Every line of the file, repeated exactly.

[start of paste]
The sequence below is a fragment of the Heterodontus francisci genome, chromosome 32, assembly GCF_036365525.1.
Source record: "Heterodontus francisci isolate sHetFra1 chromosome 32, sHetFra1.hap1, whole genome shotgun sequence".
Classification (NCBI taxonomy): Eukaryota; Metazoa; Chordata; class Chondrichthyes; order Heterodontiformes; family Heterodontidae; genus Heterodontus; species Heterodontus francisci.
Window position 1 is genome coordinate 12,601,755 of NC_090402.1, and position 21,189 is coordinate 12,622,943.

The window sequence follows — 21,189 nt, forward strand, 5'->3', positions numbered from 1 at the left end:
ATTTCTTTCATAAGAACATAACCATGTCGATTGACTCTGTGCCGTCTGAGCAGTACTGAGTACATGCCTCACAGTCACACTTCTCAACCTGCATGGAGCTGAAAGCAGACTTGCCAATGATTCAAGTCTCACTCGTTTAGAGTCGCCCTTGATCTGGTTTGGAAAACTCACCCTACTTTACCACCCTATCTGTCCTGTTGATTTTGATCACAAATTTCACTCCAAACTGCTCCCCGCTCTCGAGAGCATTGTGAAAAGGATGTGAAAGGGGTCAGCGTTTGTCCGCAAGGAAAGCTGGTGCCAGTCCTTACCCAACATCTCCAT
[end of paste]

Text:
The sequence below is a fragment of the Heterodontus francisci genome, chromosome 32, assembly GCF_036365525.1.
Source record: "Heterodontus francisci isolate sHetFra1 chromosome 32, sHetFra1.hap1, whole genome shotgun sequence".
Classification (NCBI taxonomy): Eukaryota; Metazoa; Chordata; class Chondrichthyes; order Heterodontiformes; family Heterodontidae; genus Heterodontus; species Heterodontus francisci.
Window position 1 is genome coordinate 12,601,755 of NC_090402.1, and position 21,189 is coordinate 12,622,943.

The window sequence follows — 21,189 nt, forward strand, 5'->3', positions numbered from 1 at the left end:
ATTTCTTTCATAAGAACATAACCATGTCGATTGACTCTGTGCCGTCTGAGCAGTACTGAGTACATGCCTCACAGTCACACTTCTCAACCTGCATGGAGCTGAAAGCAGACTTGCCAATGATTCAAGTCTCACTCGTTTAGAGTCGCCCTTGATCTGGTTTGGAAAACTCACCCTACTTTACCACCCTATCTGTCCTGTTGATTTTGATCACAAATTTCACTCCAAACTGCTCCCCGCTCTCGAGAGCATTGTGAAAAGGATGTGAAAGGGGTCAGCGTTTGTCCGCAAGGAAAGCTGGTGCCAGTCCTTACCCAACATCTCCAT